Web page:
Park, Parking, Parked

The Verb “Park”

One of the new and simple words that have come into our language in recent years is the word “parking.” If you heard anyone mention “parking” 25 years ago, you’d probably consult a dictionary, and then you wouldn’t find any such word, although you would find “park,” and that the word was derived from the Gaelic “paurka,” meaning a field.

The automobile created the verb “park,” and the field or vacant lot in which the machine is stored away is called a “parking place.”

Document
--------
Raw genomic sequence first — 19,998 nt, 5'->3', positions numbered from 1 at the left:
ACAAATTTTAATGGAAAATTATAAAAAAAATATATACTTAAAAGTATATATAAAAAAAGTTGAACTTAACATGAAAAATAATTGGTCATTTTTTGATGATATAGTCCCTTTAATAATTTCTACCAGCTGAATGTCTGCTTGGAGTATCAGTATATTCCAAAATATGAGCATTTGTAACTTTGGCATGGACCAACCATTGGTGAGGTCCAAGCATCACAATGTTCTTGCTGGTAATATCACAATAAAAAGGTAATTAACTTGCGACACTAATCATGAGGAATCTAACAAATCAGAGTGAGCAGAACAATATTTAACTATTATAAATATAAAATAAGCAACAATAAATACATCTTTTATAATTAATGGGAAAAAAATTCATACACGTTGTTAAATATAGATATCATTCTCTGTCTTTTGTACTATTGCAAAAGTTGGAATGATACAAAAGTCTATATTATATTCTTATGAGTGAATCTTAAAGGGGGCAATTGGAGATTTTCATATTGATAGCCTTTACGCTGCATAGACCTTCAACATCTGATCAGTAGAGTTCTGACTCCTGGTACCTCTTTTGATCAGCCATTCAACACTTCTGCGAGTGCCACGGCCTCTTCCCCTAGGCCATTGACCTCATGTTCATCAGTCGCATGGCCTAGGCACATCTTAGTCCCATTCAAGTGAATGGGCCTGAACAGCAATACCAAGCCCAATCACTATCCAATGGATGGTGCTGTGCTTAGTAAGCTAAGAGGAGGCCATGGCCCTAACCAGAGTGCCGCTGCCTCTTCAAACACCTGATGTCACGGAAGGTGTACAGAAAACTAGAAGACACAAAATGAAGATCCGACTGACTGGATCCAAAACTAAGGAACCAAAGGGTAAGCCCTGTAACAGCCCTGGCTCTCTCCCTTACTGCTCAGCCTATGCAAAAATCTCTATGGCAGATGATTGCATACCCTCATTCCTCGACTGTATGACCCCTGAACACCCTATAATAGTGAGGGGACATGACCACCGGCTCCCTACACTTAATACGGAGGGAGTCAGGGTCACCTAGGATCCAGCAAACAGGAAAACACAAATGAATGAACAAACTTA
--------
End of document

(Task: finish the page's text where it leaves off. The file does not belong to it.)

The horse used to be “hitched,” but the automobile called for other treatment. The driver “parked” his car instead of hitching it, and the act was called “parking.”

Now the word has come into more general use. The wife accuses the husband out of work of “parking” too long by the stove. If the elevator boy is off the job for a moment he is suspected of being “parked” alongside the radio. If a fellow gets a good political job he is said to be “parked” at the city hall, and when a poor fellow’s “back it to the wall” at the civic center, his critics tell you that he is “parked” there.

Sheboygan Press (Sheboygan, Wisconsin) Sep 8, 1934

Both images can be found on the Wichita Eagle website in a photo series entitled Old Cars.

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